Honda Accord are no more visually interesting than is a
All three are designed in a manner that is easily understandable from the moment
one claps eyes on them. Yet where the
Five Hundred resolves itself geometrically in the mind,
leaving an impression that is quietly pleasant if not particularly staggering, the
are comparatively frustrating in their random juxtaposition of edges and bulges
for no apparent gain.
That said, the
is a full step upward in price from the
some glitter is expected with the gravitas.
of the quietly pleasant school of thought yet raising the quotients of
aggression; elegance, and premium appeal in equal measure.
wedge form and squinting headlamps give it a hint of aggression; its
inward-sloping glasshouse lend it elegance, and its chrome touches present an
upscale front – yet none of the three aspects is pushed to the forefront, thus
rendering the car more deliberately balanced than Lincolns of the past have
It seeks a more mainstream appeal.
American Differentiation: Interior Ambience
Zephyr has been forced to differentiate itself from
Zephyr's dashboard is traditionally American in
its horizontal form and expansively satin-nickel finish. Should the form's
unmistakable nationality please you, we must add that the
Zephyr's is one of the best cockpits to
occupy in this corner of the market. Real trees went into its production, with wood;
leather seats, and chrome-tinged details lending still more traditional feel. Director of interior design strategy Marek
Reichman notes a blend of classic and modern, citing the dark ebony wood as
contributing to the former, and light maple wood and aluminum to the latter. It
works, well enough to the point that this is one of the few interiors in recent
memory to be more attractive in person than in the controlled lighting of press
The interior -
and its THX-II, 10-speaker, dual-subwoofer sound system - is where the
bulk of the budget has been spent.
Commonality, Tweaked for American Refinement
Key changes to CD3, shared with the
Milan, are largely a 30mm
greater width, and a 55mm greater length. Expect a few tweaks with regard to
the absorbers, particularly given that CD3 now mounts the steering gear
to the front subframe for reduced NVH. This is a more refined approach to the
exhuberance we have previously seen from this platform.
We must commend Ford and Mazda for the front
suspension. Purists often shun the cost-effectiveness of MacPherson struts, due
to the tendency of the roll center to migrate in hard cornering, and CD3 features a double-wishbone, coil-over-damper
suspension. Amusingly enough, Earle MacPherson was once Ford's chief engineer!
The effective kingpin axis is placed further outboard, reducing the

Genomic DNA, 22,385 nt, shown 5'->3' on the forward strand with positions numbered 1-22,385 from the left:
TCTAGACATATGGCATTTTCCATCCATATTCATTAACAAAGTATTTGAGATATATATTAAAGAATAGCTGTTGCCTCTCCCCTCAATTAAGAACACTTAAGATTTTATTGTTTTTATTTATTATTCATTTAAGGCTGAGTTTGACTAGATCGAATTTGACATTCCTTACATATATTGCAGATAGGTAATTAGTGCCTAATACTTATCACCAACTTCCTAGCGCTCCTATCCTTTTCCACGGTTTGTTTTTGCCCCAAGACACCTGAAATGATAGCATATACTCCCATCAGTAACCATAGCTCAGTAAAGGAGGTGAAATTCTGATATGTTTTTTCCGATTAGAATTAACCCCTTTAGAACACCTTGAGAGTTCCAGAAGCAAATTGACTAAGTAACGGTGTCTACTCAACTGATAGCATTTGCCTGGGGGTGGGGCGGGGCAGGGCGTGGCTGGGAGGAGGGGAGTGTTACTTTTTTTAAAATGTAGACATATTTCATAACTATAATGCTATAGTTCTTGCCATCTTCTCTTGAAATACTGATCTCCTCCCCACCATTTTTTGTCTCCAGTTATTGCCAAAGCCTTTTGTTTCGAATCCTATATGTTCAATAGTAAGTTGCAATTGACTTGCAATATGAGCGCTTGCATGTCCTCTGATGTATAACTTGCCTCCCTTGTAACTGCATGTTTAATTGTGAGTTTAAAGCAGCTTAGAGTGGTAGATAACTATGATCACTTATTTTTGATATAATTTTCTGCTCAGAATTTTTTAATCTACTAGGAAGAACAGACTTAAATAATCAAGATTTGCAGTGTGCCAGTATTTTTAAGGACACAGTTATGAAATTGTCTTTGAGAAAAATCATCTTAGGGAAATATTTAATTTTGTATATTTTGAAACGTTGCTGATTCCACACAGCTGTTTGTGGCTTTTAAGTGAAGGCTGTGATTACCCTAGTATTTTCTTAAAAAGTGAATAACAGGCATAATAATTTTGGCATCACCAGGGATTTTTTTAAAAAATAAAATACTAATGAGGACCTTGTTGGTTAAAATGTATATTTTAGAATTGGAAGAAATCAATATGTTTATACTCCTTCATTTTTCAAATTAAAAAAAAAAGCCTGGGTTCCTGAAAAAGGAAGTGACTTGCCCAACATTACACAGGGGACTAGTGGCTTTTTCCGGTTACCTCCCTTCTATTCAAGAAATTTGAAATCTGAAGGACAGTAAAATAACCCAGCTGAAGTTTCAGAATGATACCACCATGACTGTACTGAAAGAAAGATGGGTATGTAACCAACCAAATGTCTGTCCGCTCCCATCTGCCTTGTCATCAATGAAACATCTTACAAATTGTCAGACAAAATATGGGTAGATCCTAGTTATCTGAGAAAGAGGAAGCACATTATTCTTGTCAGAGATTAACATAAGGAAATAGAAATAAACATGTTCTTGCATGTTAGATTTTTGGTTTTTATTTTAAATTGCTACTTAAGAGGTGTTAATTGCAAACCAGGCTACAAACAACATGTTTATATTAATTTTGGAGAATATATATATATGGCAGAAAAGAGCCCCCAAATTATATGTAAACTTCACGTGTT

scrub radius and isolating the steering from undesirable feedback.
Lincoln fits large, low-profile, standard 225/50 17-inch
tires (optional on the Fusion and
Milan, albeit standard on the
Mazda6), which have forced more steering assist at lower
speeds (albeit that Lincoln promises linear torque build-up as speeds increase).
The large rubber was selected for being the largest the company could fit for
improved grip without imposing excessive road noise on the cabin. In this
effort, Lincoln also credits exclusive 4.8mm-thick side windows and
"advanced" door seals, particularly in the lower rocker
static weight distribution is
61/39, on par with those of larger Acuras, and
it is similarly unlikely to provide the last word in roadholding. On a promising
note, however, Zephyr weighs 3,406 lbs., little more than a
Fusion despite the added equipment. As on the
V6 Milan, Zephyr's
has been upgraded from the
Fusion's 16mm to a 17mm unit, the better to both
manage the extra weight and generate cornering forces at the rear more quickly.
As on the
Five Hundred, Ford's Duratec 3.0-liter
V6 sits under the hood, using Variable Cam Timing i-VCT to crank out 210hp and 200lb-ft.
Despite a new six-speed automatic (derived from a partnership with General
Motors in a more two-way affair than the 1949-1953 wholesale installation of GM
Hydramatics in Lincolns), the engine is the car's weakest link. Lincoln
has tried to at least refine it, providing engine mounts that are both
fluid-filled and mounted atop the engine in positions geometrically arranged to
more accurately focus on particular vibrations. Even the engine cover is made
from sandwiched sheet metal to help absorb noise.
Back in 1936,
the Zephyr was the
first streamlined vehicle to see commercial success. In 2006, aerodynamics plays a part in the refinement of its
namesake. Lincoln claims that the side mirrors (responsible for the majority of